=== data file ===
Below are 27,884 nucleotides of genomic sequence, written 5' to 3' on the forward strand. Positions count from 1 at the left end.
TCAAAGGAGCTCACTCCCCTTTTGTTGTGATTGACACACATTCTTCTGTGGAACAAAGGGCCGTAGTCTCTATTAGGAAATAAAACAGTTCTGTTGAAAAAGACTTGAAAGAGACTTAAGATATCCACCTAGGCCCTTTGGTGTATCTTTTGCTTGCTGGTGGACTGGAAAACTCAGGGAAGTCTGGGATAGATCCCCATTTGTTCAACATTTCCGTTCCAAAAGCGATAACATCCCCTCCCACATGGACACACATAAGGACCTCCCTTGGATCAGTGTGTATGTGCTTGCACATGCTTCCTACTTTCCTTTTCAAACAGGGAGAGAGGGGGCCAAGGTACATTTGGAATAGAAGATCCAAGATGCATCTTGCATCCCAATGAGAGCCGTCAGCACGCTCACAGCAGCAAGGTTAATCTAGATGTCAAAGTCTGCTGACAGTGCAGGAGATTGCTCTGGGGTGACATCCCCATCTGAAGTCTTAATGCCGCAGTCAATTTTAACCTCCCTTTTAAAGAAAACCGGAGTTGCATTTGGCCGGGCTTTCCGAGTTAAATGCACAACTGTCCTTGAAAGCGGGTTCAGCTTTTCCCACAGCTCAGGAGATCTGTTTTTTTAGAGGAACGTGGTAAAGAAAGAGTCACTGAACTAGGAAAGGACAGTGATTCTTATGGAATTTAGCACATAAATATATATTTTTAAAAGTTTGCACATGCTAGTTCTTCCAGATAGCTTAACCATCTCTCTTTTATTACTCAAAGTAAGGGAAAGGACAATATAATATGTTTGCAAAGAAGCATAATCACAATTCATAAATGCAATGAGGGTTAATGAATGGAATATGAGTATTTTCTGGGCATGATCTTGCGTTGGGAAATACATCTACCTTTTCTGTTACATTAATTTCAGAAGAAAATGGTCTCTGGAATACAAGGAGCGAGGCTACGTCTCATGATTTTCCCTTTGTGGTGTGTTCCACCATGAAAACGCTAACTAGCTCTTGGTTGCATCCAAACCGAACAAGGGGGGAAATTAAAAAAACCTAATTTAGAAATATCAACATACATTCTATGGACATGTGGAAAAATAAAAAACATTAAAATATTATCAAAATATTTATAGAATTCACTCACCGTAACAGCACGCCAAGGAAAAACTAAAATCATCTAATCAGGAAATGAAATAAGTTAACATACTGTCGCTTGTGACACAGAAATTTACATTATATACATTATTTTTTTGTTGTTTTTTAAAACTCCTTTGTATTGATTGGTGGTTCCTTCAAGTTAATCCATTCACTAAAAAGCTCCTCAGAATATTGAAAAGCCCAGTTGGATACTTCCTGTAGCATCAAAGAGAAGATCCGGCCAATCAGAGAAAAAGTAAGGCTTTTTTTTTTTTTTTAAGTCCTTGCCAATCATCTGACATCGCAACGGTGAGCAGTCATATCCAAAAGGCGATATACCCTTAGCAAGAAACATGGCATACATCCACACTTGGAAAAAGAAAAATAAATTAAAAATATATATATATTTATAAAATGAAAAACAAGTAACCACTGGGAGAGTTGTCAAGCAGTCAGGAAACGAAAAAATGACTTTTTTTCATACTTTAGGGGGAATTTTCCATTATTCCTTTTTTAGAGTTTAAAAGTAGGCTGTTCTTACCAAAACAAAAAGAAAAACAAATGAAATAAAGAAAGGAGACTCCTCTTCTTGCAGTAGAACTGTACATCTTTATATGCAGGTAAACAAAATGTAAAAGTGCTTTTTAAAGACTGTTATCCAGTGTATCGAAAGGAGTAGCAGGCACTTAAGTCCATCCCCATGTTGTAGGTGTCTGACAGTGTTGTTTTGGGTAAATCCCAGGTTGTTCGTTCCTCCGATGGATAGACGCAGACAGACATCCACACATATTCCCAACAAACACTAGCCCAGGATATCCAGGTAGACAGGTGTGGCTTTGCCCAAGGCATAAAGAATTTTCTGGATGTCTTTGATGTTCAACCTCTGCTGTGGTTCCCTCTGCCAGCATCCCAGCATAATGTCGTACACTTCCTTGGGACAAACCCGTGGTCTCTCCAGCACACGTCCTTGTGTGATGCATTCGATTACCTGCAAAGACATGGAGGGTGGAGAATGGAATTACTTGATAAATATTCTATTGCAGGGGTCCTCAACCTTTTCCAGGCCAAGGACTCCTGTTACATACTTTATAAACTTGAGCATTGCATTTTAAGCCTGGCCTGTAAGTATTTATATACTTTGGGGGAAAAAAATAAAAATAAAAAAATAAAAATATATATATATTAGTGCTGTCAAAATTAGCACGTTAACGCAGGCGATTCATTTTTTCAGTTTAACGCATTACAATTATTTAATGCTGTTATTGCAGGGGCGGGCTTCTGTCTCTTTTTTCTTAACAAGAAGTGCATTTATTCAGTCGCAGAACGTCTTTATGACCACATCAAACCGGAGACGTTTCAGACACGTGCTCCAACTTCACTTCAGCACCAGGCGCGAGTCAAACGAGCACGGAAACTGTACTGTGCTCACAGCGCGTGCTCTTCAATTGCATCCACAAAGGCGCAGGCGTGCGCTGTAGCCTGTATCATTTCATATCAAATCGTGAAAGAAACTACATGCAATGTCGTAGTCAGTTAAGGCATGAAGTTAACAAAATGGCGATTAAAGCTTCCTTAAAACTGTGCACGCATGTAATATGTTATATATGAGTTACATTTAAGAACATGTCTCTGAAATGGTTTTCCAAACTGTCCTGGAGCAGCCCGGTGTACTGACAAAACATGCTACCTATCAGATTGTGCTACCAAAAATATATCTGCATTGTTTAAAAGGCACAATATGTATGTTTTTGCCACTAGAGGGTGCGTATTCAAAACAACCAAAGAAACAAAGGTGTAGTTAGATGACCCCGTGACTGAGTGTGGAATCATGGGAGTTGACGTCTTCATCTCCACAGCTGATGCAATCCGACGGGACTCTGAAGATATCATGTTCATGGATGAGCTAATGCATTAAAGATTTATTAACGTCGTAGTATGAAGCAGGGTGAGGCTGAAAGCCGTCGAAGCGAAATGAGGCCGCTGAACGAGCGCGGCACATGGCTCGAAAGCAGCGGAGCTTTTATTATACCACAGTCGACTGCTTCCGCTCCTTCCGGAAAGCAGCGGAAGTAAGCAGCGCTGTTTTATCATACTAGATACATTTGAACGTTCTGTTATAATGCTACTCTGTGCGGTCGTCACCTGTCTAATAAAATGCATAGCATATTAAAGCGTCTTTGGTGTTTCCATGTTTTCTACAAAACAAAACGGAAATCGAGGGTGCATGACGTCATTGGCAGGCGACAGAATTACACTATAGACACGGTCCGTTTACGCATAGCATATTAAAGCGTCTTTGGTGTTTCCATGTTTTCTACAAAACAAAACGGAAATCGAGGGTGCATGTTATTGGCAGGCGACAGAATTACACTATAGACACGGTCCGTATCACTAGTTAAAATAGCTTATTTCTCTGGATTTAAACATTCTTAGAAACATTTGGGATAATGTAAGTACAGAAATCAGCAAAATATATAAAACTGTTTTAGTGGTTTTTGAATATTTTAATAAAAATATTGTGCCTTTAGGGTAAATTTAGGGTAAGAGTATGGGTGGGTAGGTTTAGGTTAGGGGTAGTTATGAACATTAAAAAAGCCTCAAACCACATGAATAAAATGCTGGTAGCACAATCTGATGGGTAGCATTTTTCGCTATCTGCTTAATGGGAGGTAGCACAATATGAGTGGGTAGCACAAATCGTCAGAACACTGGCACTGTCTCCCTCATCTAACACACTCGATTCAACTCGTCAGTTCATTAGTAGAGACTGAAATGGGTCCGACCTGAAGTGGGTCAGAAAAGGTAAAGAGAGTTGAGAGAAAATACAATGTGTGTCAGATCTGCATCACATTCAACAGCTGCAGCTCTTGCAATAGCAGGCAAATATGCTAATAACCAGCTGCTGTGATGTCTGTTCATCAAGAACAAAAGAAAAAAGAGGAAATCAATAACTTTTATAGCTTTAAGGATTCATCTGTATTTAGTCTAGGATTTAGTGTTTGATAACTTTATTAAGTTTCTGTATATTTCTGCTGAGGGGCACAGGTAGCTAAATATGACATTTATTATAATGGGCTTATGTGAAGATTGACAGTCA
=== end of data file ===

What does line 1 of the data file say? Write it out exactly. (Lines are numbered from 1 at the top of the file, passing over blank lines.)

Below are 27,884 nucleotides of genomic sequence, written 5' to 3' on the forward strand. Positions count from 1 at the left end.